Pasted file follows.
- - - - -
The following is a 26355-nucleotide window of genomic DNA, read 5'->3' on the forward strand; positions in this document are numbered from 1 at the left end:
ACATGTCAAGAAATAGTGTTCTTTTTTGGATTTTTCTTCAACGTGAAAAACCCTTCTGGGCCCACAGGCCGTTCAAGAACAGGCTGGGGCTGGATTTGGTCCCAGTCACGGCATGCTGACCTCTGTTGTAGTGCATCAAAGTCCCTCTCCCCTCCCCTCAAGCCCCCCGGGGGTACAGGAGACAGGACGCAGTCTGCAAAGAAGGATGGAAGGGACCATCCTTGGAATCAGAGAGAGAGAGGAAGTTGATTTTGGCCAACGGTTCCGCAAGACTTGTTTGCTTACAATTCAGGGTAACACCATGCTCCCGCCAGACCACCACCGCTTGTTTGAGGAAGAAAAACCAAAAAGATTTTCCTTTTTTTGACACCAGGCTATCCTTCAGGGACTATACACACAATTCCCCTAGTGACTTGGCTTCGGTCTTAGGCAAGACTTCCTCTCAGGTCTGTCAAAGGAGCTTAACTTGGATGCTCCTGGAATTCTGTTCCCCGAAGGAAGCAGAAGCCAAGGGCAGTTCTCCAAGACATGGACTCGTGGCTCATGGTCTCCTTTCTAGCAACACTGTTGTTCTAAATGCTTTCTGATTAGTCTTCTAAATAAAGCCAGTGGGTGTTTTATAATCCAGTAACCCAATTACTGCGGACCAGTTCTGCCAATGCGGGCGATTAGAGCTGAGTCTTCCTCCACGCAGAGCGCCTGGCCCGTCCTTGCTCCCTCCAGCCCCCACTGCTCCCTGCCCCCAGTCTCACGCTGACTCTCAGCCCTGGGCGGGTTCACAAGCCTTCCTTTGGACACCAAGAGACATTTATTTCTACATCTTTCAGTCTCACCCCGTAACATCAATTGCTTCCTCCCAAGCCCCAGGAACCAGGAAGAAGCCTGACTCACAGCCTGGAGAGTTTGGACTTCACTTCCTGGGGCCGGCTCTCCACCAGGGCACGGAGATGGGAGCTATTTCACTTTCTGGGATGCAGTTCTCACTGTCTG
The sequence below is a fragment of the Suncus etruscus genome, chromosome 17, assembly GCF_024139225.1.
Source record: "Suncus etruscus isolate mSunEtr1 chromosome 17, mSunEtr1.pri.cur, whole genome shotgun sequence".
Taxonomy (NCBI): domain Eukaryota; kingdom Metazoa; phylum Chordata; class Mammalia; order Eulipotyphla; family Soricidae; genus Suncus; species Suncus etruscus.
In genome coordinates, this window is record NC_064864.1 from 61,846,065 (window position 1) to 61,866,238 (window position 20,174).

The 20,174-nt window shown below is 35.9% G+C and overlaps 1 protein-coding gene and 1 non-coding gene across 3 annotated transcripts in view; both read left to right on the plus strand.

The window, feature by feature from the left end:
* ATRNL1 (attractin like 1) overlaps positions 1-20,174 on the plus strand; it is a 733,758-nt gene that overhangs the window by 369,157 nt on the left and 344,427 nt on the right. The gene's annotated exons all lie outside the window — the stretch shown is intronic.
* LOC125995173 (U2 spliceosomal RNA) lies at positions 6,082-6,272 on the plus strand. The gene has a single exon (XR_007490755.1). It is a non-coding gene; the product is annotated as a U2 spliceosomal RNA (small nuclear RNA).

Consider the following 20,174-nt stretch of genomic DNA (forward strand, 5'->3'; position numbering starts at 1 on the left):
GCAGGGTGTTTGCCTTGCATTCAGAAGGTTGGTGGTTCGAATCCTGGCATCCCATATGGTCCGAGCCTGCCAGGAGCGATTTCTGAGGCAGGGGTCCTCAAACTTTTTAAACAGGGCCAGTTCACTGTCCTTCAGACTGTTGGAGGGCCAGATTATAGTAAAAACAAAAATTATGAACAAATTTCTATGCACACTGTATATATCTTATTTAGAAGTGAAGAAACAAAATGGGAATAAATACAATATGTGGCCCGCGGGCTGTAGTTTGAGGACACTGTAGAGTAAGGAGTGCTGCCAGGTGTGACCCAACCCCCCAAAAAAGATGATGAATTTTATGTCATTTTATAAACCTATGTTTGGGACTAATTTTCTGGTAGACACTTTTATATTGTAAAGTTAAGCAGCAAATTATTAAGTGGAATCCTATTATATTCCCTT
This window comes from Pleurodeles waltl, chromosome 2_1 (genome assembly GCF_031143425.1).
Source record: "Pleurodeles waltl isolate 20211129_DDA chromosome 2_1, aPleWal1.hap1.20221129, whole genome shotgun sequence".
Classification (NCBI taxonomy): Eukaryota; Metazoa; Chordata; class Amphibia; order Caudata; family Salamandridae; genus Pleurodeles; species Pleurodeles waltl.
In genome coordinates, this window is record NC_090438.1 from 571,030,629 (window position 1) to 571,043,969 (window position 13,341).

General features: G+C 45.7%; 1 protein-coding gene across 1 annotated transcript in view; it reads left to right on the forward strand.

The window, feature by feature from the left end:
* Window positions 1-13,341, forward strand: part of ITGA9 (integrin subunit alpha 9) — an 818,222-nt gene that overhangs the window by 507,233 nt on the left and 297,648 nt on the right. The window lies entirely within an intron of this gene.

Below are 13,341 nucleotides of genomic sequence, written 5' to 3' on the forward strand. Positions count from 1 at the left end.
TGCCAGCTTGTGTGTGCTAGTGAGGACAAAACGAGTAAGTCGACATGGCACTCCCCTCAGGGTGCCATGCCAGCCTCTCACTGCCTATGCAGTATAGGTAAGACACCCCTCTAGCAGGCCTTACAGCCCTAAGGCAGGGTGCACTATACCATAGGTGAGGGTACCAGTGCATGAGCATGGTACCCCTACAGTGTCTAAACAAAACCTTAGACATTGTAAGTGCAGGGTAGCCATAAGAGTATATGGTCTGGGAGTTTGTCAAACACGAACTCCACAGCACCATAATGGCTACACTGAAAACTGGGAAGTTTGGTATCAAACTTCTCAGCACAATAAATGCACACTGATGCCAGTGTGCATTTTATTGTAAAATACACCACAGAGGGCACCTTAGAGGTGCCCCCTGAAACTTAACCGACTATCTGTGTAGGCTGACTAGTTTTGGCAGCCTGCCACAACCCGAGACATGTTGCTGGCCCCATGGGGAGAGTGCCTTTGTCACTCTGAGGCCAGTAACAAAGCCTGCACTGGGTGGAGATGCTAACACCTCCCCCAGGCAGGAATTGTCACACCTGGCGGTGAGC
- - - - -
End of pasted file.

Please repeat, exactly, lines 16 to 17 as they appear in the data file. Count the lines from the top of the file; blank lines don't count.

In genome coordinates, this window is record NC_090438.1 from 571,030,629 (window position 1) to 571,043,969 (window position 13,341).

General features: G+C 45.7%; 1 protein-coding gene across 1 annotated transcript in view; it reads left to right on the forward strand.